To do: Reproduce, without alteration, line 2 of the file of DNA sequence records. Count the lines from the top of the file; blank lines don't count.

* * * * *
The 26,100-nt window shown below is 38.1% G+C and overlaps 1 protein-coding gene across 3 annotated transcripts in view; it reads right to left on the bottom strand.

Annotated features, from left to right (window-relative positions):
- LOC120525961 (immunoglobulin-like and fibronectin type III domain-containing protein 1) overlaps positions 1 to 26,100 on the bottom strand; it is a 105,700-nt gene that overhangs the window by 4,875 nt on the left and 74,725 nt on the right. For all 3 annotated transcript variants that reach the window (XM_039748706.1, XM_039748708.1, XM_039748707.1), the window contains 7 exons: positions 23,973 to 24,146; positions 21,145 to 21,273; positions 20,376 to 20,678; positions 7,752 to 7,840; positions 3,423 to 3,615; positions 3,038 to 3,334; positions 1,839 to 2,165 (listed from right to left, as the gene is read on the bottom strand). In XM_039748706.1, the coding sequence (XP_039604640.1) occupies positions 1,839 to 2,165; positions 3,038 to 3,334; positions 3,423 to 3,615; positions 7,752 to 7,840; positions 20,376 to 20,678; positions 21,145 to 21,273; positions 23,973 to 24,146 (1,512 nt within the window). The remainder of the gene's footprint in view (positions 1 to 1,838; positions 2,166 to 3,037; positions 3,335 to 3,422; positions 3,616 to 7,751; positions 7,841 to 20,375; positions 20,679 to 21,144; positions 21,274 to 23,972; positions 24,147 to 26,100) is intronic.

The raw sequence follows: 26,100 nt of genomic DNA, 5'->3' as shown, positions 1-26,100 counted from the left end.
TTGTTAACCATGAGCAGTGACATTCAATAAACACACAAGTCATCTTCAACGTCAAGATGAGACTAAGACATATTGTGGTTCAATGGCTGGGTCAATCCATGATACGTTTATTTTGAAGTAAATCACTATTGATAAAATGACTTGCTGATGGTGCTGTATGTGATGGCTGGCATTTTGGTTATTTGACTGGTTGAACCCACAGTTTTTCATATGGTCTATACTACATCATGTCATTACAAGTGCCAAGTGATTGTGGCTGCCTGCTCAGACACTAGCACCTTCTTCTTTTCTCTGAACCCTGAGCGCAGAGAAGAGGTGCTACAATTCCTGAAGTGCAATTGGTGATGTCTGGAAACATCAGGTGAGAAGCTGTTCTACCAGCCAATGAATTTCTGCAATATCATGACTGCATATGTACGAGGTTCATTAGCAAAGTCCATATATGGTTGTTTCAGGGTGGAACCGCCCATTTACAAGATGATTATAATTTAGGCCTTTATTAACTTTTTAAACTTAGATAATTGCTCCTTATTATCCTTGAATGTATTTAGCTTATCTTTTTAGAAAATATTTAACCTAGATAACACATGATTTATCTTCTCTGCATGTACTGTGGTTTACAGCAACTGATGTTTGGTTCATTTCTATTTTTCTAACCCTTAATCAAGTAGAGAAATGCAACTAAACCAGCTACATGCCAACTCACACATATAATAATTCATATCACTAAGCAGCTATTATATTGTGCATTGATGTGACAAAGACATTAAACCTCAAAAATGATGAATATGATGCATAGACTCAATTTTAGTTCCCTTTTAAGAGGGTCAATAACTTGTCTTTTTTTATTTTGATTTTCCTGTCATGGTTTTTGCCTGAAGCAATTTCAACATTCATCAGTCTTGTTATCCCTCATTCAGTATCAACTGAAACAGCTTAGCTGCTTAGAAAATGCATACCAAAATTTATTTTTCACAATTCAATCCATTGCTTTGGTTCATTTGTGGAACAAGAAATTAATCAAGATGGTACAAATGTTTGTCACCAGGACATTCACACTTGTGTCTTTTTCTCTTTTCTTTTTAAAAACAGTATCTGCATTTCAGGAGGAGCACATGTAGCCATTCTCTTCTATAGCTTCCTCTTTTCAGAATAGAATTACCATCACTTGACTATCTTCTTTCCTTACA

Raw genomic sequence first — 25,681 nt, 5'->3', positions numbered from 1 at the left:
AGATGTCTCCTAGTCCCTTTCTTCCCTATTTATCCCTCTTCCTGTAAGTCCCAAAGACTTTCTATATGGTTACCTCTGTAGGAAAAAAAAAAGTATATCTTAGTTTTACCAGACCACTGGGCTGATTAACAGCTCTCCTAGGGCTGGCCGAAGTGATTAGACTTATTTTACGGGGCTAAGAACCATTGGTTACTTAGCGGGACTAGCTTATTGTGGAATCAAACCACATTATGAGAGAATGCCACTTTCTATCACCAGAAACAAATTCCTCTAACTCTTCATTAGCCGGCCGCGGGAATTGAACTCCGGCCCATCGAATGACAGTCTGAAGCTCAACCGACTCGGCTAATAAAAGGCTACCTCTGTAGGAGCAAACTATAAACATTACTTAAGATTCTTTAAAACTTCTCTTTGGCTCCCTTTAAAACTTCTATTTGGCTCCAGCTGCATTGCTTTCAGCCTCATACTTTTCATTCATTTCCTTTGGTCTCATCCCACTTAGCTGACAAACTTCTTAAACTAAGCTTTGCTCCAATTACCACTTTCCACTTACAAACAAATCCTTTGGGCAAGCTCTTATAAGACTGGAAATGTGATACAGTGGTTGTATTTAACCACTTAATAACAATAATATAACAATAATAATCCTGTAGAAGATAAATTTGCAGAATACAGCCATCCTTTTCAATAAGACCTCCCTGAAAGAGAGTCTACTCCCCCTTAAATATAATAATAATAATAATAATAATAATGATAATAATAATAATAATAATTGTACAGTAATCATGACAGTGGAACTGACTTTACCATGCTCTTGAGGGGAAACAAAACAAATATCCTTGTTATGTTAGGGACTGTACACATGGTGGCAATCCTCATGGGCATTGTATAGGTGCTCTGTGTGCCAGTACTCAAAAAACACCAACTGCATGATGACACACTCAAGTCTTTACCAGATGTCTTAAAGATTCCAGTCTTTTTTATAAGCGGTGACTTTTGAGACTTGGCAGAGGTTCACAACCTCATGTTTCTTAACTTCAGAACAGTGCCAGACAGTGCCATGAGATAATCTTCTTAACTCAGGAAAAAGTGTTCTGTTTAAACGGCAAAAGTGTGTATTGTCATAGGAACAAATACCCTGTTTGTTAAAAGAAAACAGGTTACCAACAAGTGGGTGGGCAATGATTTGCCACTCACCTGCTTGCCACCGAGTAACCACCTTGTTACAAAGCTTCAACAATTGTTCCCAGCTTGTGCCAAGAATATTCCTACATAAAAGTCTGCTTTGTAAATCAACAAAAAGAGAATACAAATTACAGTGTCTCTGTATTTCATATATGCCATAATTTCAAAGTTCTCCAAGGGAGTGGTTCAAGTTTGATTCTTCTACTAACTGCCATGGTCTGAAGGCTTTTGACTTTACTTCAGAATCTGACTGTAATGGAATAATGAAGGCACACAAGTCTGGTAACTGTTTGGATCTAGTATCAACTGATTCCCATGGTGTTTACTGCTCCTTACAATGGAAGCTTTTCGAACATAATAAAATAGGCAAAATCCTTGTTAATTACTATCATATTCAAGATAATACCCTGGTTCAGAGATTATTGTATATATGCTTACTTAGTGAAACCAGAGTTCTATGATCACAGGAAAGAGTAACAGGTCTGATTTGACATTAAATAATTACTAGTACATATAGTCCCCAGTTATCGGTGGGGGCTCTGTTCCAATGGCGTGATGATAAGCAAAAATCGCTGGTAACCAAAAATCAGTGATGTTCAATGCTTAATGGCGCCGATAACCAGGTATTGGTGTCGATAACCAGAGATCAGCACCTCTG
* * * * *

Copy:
Annotated features, from left to right (window-relative positions):